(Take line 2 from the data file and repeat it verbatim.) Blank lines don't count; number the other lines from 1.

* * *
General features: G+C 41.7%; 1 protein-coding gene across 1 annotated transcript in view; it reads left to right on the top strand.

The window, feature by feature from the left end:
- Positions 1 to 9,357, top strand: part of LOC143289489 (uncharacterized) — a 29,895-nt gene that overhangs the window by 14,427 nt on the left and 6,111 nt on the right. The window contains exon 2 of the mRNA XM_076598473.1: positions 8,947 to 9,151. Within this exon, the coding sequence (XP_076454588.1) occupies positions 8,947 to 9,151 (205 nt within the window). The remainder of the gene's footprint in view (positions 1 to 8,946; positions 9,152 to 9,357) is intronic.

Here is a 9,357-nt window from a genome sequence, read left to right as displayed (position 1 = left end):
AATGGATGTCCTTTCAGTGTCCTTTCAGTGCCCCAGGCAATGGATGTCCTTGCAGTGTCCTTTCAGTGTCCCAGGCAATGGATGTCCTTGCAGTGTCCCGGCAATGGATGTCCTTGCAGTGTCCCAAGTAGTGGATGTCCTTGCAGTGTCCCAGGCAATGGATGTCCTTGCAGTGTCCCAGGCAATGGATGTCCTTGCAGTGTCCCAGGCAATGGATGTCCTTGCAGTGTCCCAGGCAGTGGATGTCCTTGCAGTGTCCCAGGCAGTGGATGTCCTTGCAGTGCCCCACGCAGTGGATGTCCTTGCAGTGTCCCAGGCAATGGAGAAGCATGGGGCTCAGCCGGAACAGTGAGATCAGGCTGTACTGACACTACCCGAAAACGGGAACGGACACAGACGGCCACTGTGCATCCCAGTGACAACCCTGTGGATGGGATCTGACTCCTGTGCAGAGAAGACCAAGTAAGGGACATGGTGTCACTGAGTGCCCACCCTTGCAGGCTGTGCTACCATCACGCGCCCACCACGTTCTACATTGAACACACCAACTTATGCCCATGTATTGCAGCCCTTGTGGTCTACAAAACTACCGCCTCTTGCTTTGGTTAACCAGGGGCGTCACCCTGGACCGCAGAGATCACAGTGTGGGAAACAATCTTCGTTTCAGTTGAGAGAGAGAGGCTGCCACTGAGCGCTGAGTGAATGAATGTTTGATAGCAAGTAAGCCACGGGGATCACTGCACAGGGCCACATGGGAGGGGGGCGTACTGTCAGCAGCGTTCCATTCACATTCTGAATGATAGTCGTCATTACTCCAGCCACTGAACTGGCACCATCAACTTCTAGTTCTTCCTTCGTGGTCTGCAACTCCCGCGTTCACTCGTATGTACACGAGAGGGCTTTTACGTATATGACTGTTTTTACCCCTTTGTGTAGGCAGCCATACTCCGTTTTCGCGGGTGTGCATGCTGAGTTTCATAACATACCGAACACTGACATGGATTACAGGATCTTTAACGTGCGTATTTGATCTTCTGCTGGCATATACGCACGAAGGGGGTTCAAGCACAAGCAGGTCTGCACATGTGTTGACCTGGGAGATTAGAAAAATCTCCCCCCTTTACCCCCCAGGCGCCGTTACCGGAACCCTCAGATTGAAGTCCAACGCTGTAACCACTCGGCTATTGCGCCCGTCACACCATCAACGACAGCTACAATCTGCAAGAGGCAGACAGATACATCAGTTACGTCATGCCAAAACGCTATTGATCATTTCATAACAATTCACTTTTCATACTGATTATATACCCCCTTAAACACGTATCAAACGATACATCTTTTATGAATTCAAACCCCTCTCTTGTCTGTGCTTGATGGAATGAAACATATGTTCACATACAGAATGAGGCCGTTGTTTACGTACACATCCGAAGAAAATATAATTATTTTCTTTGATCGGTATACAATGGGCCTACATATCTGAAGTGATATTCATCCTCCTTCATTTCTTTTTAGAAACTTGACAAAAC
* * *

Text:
The window, feature by feature from the left end: